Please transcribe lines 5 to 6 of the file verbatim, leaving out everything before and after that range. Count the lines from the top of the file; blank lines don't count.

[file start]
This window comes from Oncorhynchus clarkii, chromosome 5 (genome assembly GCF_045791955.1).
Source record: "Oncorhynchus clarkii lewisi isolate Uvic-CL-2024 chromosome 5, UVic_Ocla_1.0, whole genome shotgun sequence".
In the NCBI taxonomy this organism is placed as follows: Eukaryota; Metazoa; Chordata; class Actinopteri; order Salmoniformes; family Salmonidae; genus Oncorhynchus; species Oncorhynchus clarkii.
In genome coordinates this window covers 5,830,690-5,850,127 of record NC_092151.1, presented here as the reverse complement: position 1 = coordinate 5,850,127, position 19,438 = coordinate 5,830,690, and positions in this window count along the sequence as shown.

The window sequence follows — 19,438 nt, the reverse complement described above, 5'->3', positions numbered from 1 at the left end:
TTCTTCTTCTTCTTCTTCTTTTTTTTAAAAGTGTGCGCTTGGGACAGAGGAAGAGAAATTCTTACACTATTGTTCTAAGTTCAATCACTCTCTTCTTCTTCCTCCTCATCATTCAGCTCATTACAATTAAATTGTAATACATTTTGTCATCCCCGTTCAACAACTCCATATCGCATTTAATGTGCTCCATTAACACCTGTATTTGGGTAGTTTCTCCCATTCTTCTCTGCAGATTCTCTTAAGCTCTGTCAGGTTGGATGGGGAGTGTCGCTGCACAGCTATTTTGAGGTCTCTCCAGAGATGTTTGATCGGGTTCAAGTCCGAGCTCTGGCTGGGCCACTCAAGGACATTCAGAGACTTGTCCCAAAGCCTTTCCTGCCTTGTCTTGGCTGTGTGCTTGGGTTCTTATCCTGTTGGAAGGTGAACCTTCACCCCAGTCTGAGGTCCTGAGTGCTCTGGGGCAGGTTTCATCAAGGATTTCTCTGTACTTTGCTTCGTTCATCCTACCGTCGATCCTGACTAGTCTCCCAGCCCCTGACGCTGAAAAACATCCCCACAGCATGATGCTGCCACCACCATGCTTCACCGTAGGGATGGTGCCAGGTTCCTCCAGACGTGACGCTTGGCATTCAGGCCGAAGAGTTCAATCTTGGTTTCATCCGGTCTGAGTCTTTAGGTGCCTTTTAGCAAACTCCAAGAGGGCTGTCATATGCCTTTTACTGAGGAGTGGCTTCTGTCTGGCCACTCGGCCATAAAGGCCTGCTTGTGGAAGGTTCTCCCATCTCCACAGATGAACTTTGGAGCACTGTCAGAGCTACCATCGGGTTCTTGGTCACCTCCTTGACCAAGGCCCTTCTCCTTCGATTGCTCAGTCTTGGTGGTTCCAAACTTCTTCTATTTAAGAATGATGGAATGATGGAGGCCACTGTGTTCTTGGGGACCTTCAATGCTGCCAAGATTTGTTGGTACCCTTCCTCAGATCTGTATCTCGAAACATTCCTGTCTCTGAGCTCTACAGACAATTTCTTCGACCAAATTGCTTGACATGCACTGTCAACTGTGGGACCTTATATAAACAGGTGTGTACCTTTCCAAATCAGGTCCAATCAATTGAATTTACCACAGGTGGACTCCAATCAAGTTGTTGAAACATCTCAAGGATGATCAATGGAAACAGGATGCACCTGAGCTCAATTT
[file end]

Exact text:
The window sequence follows — 19,438 nt, the reverse complement described above, 5'->3', positions numbered from 1 at the left end:
TTCTTCTTCTTCTTCTTCTTTTTTTTAAAAGTGTGCGCTTGGGACAGAGGAAGAGAAATTCTTACACTATTGTTCTAAGTTCAATCACTCTCTTCTTCTTCCTCCTCATCATTCAGCTCATTACAATTAAATTGTAATACATTTTGTCATCCCCGTTCAACAACTCCATATCGCATTTAATGTGCTCCATTAACACCTGTATTTGGGTAGTTTCTCCCATTCTTCTCTGCAGATTCTCTTAAGCTCTGTCAGGTTGGATGGGGAGTGTCGCTGCACAGCTATTTTGAGGTCTCTCCAGAGATGTTTGATCGGGTTCAAGTCCGAGCTCTGGCTGGGCCACTCAAGGACATTCAGAGACTTGTCCCAAAGCCTTTCCTGCCTTGTCTTGGCTGTGTGCTTGGGTTCTTATCCTGTTGGAAGGTGAACCTTCACCCCAGTCTGAGGTCCTGAGTGCTCTGGGGCAGGTTTCATCAAGGATTTCTCTGTACTTTGCTTCGTTCATCCTACCGTCGATCCTGACTAGTCTCCCAGCCCCTGACGCTGAAAAACATCCCCACAGCATGATGCTGCCACCACCATGCTTCACCGTAGGGATGGTGCCAGGTTCCTCCAGACGTGACGCTTGGCATTCAGGCCGAAGAGTTCAATCTTGGTTTCATCCGGTCTGAGTCTTTAGGTGCCTTTTAGCAAACTCCAAGAGGGCTGTCATATGCCTTTTACTGAGGAGTGGCTTCTGTCTGGCCACTCGGCCATAAAGGCCTGCTTGTGGAAGGTTCTCCCATCTCCACAGATGAACTTTGGAGCACTGTCAGAGCTACCATCGGGTTCTTGGTCACCTCCTTGACCAAGGCCCTTCTCCTTCGATTGCTCAGTCTTGGTGGTTCCAAACTTCTTCTATTTAAGAATGATGGAATGATGGAGGCCACTGTGTTCTTGGGGACCTTCAATGCTGCCAAGATTTGTTGGTACCCTTCCTCAGATCTGTATCTCGAAACATTCCTGTCTCTGAGCTCTACAGACAATTTCTTCGACCAAATTGCTTGACATGCACTGTCAACTGTGGGACCTTATATAAACAGGTGTGTACCTTTCCAAATCAGGTCCAATCAATTGAATTTACCACAGGTGGACTCCAATCAAGTTGTTGAAACATCTCAAGGATGATCAATGGAAACAGGATGCACCTGAGCTCAATTT